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Nat Commun. 2017 Nov 3;8(1):1311. doi: 10.1038/s41467-017-00956-z.

Hippocampal GABA enables inhibitory control over unwanted thoughts.

Author information

1
MRC Cognition and Brain Sciences Unit, Cambridge, CB2 7EF, UK. tws35@cam.ac.uk.
2
Wolfson College, University of Cambridge, Cambridge, CB3 9BB, UK. tws35@cam.ac.uk.
3
MRC Cognition and Brain Sciences Unit, Cambridge, CB2 7EF, UK.
4
Downing College, University of Cambridge, Cambridge, CB2 1DQ, UK.
5
Research Center for Mind, Brain and Behavior, University of Granada, Granada, 18011, Spain.
6
School of Medicine, University of Utah, Salt Lake City, Utah, 84132, USA.
7
MRC Cognition and Brain Sciences Unit, Cambridge, CB2 7EF, UK. Michael.Anderson@mrc-cbu.cam.ac.uk.
8
Behavioural and Clinical Neurosciences Institute, University of Cambridge, Cambridge, CB2 3EB, UK. Michael.Anderson@mrc-cbu.cam.ac.uk.

Abstract

Intrusive memories, images, and hallucinations are hallmark symptoms of psychiatric disorders. Although often attributed to deficient inhibitory control by the prefrontal cortex, difficulty in controlling intrusive thoughts is also associated with hippocampal hyperactivity, arising from dysfunctional GABAergic interneurons. How hippocampal GABA contributes to stopping unwanted thoughts is unknown. Here we show that GABAergic inhibition of hippocampal retrieval activity forms a key link in a fronto-hippocampal inhibitory control pathway underlying thought suppression. Subjects viewed reminders of unwanted thoughts and tried to suppress retrieval while being scanned with functional magnetic resonance imaging. Suppression reduced hippocampal activity and memory for suppressed content. 1H magnetic resonance spectroscopy revealed that greater resting concentrations of hippocampal GABA predicted better mnemonic control. Higher hippocampal, but not prefrontal GABA, predicted stronger fronto-hippocampal coupling during suppression, suggesting that interneurons local to the hippocampus implement control over intrusive thoughts. Stopping actions did not engage this pathway. These findings specify a multi-level mechanistic model of how the content of awareness is voluntarily controlled.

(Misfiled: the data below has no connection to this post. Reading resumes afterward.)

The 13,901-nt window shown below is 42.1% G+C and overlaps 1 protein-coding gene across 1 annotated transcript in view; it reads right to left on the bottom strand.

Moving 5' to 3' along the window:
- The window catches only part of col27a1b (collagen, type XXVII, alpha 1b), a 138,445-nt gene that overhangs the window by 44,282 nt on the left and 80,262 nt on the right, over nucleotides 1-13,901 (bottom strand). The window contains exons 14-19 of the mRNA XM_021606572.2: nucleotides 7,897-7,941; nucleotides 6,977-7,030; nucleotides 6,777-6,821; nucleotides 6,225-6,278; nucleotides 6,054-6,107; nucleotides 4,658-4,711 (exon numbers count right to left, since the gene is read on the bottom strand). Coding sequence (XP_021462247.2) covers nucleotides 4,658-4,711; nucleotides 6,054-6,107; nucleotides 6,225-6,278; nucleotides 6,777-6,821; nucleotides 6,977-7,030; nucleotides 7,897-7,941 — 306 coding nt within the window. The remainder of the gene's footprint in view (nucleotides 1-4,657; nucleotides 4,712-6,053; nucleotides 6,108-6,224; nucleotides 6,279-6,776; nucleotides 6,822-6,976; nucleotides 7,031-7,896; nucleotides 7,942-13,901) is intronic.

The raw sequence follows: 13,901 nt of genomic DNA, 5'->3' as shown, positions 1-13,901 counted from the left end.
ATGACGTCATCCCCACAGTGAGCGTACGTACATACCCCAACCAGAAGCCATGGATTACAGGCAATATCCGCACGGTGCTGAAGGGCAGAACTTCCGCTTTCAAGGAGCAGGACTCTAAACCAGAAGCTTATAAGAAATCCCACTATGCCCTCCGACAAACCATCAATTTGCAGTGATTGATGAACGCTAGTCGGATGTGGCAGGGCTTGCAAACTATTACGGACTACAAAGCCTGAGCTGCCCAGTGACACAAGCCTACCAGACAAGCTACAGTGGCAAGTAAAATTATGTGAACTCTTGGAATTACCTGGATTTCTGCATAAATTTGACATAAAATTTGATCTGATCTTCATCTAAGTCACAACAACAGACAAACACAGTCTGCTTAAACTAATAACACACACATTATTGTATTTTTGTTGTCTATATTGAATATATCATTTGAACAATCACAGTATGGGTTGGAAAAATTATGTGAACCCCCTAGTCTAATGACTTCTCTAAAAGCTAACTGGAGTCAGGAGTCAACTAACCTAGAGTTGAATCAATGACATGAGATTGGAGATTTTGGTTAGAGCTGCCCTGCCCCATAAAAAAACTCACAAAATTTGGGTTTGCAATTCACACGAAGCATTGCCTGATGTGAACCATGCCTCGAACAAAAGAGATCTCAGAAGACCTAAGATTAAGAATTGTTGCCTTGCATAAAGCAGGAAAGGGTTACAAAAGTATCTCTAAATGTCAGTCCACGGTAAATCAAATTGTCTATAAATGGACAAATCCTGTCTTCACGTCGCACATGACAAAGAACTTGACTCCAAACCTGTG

PMID:
29101315
PMCID:
PMC5670182
DOI:
10.1038/s41467-017-00956-z
[Indexed for MEDLINE]
Free PMC Article

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